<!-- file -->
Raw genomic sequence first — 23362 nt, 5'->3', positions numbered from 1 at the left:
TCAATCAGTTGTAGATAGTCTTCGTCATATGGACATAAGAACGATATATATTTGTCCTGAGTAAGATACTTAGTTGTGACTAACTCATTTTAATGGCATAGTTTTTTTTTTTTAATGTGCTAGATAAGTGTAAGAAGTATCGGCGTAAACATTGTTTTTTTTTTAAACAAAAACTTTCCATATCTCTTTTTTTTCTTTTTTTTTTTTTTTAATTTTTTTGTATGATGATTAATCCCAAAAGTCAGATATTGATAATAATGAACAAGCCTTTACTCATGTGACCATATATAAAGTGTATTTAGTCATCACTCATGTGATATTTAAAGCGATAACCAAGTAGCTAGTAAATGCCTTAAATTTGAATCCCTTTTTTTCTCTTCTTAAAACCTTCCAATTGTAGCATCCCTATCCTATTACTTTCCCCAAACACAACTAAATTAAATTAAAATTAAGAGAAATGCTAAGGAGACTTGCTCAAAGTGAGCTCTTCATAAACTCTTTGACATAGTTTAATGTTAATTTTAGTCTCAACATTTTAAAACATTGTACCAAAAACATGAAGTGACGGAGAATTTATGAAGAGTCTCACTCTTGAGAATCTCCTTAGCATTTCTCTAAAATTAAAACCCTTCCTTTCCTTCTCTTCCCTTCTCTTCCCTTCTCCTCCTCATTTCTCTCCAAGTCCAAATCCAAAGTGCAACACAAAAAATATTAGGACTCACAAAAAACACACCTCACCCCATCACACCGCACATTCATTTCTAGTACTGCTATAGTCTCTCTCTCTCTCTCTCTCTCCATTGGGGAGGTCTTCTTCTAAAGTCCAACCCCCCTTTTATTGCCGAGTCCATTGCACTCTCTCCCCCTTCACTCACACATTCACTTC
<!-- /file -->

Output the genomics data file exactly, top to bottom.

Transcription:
Raw genomic sequence first — 23362 nt, 5'->3', positions numbered from 1 at the left:
TCAATCAGTTGTAGATAGTCTTCGTCATATGGACATAAGAACGATATATATTTGTCCTGAGTAAGATACTTAGTTGTGACTAACTCATTTTAATGGCATAGTTTTTTTTTTTTAATGTGCTAGATAAGTGTAAGAAGTATCGGCGTAAACATTGTTTTTTTTTTAAACAAAAACTTTCCATATCTCTTTTTTTTCTTTTTTTTTTTTTTTAATTTTTTTGTATGATGATTAATCCCAAAAGTCAGATATTGATAATAATGAACAAGCCTTTACTCATGTGACCATATATAAAGTGTATTTAGTCATCACTCATGTGATATTTAAAGCGATAACCAAGTAGCTAGTAAATGCCTTAAATTTGAATCCCTTTTTTTCTCTTCTTAAAACCTTCCAATTGTAGCATCCCTATCCTATTACTTTCCCCAAACACAACTAAATTAAATTAAAATTAAGAGAAATGCTAAGGAGACTTGCTCAAAGTGAGCTCTTCATAAACTCTTTGACATAGTTTAATGTTAATTTTAGTCTCAACATTTTAAAACATTGTACCAAAAACATGAAGTGACGGAGAATTTATGAAGAGTCTCACTCTTGAGAATCTCCTTAGCATTTCTCTAAAATTAAAACCCTTCCTTTCCTTCTCTTCCCTTCTCTTCCCTTCTCCTCCTCATTTCTCTCCAAGTCCAAATCCAAAGTGCAACACAAAAAATATTAGGACTCACAAAAAACACACCTCACCCCATCACACCGCACATTCATTTCTAGTACTGCTATAGTCTCTCTCTCTCTCTCTCTCTCCATTGGGGAGGTCTTCTTCTAAAGTCCAACCCCCCTTTTATTGCCGAGTCCATTGCACTCTCTCCCCCTTCACTCACACATTCACTTC